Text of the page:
Let’s see what we can do with some of these metaphors in a short creative piece:

The plane passed overhead, flashing in the sunlight that would soon be gone, as we could see heavy dark clouds rolling toward us from the west. The nose of the small plane dipped, then rose again as the pilot circled back around before landing on the body of the water. From where we stood on the deck, we had a good view of the landing, as our cabin was on a narrow neck of land where the mouth of the river emptied into the lake. Amy glanced at the face of the clock and said, “Six o’clock. That must be Roy.” She pushed against the arms of her chair and stood. “He’ll be up here soon. I’ll go put the pasta on, so it’ll be ready.” She was fixing angel hair with chicken and tomatoes, knowing Roy liked that, and since he brought the mail, we liked to keep him happy. I saw that the plane was approaching our dock. “He’s lucky he got down,” I said. “The eye of that storm will be passing over in a half hour.”

I used eight of the body metaphors there. I know it’s not great writing, but don’t get too critical. Don’t be an ass.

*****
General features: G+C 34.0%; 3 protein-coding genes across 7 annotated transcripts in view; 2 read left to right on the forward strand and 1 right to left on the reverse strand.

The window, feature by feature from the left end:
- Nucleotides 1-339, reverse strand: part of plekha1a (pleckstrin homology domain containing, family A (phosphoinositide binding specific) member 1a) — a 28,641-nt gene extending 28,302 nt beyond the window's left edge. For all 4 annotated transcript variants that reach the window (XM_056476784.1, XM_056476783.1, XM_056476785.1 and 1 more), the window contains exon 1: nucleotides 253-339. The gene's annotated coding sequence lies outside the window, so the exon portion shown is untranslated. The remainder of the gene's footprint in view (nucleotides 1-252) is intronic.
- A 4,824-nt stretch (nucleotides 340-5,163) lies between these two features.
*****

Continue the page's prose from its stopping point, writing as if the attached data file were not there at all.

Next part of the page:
Filed under Language

Believe Me Because I Want You To

Cartoon of the devil

Here’s why you should trust me.

Trust me. In his book on rhetoric, Aristotle laid out three basic methods of persuasion. One was logic, which, as I always told my writing classes, is effective with an intelligent reasonable audience. As I also told them, since an intelligent reasonable audience is so rare, there is a second method, of using emotion. As examples of this method, we can cite 98% of all advertising and 99% of political campaigns. It works.

By far the most interesting method Aristotle discussed is related to the credibility of the speaker or writer. Our technical term for this in studies of rhetoric is “ethos”. This is actually one of the most critically important aspects of rhetoric. If someone is simply brilliant and has a golden tongue for words, but you totally don’t trust a word they say, then what they say doesn’t matter.

There are various kinds of built-in ethos, such as sitting in a doctor’s office and trusting whatever stranger walks in with a white coat on. Another kind of ethos may be still more interesting, as it comes basically from what the writer or speaker says right there on the spot, trying to create that trust by sounding trustable, whatever that might mean to the audience.

On Tuesday this week within a couple of hours I saw the word “guaranteed” used twice in reference to food products. Once was on a box of some very generic-looking cereal, and at the top of the box was the phrase “Guaranteed Value”. The other usage was a guarantee regarding satisfaction with a container of store-baked cookies.